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The new EnergyWiz kid on the block.


EnergyWiz Interface: Home, Neighbour, Challenge and Ranking pages.

In the paper “Engaging energy saving through motivation ­specific social comparison,” the authors Petromil Petkov, Felix Köbler, Marcus FothRichard C. Medland, and Helmut Krcmar explore the effectiveness of three forms of comparison on rates of energy consumption. In order to test theory, they develop the mobile application “EnergyWiz,” which provides users with normative, and one-on-one comparisons, as well as ranking in relation to other users.

The application is a simple interface with five main five main features: Live Data, History, Neighbours, Challenge and Ranking – the last three being the comparative features of interest for this research paper.

The Neighbours feature allows the user to compare his/her average performance to two groups of neighbours (efficient and inefficient), and, depending on one’s energy relative efficiency, displayed it’s approval/disapproval of your performance, by way of a phrase and a smiley or frowny face (a similar tactic is used by Opower). The Challenge was a one-on-one comparison between two friends of Facebook, whereby a recent score can be shared via a wall post. The final comparative element of EnergyWiz is the Ranking, which presents an ordered ranking of all EnergyWiz users with similar attributes, such as household size and residence type. This ranking is shared with a group of Facebook group set up for the project.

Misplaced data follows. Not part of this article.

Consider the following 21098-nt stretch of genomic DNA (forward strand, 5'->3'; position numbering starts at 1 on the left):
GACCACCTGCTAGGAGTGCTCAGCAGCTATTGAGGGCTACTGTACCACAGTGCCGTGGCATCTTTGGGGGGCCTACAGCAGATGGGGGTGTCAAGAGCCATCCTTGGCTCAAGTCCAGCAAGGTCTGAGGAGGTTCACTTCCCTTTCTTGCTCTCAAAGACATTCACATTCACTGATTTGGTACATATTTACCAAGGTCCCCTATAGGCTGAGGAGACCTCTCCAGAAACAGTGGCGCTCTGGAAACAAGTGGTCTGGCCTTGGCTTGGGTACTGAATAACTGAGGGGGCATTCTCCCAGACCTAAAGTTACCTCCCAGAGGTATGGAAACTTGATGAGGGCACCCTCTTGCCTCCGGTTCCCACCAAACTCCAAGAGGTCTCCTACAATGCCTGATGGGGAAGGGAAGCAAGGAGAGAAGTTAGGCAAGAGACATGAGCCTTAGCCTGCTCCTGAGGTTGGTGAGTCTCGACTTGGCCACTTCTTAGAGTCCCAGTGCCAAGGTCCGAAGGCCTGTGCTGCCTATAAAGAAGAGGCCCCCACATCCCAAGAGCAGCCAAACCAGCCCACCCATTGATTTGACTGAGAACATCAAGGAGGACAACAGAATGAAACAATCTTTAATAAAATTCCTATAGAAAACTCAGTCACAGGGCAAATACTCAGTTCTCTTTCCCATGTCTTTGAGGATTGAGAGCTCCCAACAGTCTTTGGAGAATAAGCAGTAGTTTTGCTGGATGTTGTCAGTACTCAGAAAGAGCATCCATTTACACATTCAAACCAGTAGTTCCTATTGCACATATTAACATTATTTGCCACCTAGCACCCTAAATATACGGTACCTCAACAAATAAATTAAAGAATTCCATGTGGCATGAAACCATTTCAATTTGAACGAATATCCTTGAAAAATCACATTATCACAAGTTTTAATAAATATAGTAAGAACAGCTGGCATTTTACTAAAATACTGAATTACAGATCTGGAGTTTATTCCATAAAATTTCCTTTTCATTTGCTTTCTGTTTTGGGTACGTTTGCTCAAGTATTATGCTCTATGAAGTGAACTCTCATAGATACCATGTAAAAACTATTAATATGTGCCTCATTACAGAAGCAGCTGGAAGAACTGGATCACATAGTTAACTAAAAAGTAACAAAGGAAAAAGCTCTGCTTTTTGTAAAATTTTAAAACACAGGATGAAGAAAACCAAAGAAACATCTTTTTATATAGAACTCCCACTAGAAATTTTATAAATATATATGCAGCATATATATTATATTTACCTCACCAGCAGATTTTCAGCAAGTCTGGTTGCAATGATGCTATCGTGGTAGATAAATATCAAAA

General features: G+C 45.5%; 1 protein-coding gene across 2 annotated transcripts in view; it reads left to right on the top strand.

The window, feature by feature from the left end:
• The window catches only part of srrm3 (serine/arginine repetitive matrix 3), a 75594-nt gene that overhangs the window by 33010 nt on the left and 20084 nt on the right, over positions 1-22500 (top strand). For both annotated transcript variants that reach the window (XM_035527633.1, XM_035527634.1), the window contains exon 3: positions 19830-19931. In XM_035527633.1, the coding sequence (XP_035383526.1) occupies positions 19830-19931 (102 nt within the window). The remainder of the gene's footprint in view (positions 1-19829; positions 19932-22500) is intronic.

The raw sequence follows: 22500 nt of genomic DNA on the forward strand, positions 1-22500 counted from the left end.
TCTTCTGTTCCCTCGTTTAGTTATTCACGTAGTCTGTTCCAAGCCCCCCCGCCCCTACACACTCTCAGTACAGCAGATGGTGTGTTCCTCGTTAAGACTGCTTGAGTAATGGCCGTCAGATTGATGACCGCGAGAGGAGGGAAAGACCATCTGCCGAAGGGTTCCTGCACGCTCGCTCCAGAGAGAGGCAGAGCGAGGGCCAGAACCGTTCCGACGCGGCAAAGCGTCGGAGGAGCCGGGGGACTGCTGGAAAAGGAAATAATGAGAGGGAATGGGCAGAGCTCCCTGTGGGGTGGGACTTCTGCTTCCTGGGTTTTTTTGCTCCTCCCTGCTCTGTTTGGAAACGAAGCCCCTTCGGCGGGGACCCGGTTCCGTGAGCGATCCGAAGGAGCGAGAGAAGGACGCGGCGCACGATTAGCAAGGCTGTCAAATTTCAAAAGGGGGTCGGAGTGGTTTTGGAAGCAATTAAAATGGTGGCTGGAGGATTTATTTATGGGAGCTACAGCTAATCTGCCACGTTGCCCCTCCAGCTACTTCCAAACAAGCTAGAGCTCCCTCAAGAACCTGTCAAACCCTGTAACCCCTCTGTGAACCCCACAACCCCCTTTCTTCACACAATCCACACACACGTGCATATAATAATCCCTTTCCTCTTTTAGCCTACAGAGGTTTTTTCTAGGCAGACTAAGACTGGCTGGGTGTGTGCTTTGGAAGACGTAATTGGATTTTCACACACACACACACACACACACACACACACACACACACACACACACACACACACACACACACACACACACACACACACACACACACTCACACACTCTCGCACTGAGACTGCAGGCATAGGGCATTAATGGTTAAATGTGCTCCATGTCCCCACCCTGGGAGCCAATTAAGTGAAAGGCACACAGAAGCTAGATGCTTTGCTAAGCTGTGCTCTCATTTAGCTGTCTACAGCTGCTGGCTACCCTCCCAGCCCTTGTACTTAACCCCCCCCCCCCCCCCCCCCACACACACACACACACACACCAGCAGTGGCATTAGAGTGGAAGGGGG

The effectiveness of EnergyWiz appears to have been primarily assessed using interviews with the 17 participants and, with this, the authors concluded that “friends are suitable comparison subjects for competition while similar others better address motivation for benchmarking.” Moreover, they suggest that “persuasive applications should at best provide benchmarking with similar friends to combine both similar past experience and relevant attributes.” This conclusion seems to arise largely from the self reporting of the participants, rather than being based on actual behavioral change, which would naturally be of some interest. Research subjects have believed one thing more motivating than another, only to find out in practice that the reverse is true.

Source: Petkov, P., Köbler, F., Foth, M., Medland, R., & Krcmar, H. (2011, May). Engaging energy saving through motivation-specific social comparison. InCHI’11 Extended Abstracts on Human Factors in Computing Systems (pp. 1945-1950). ACM.
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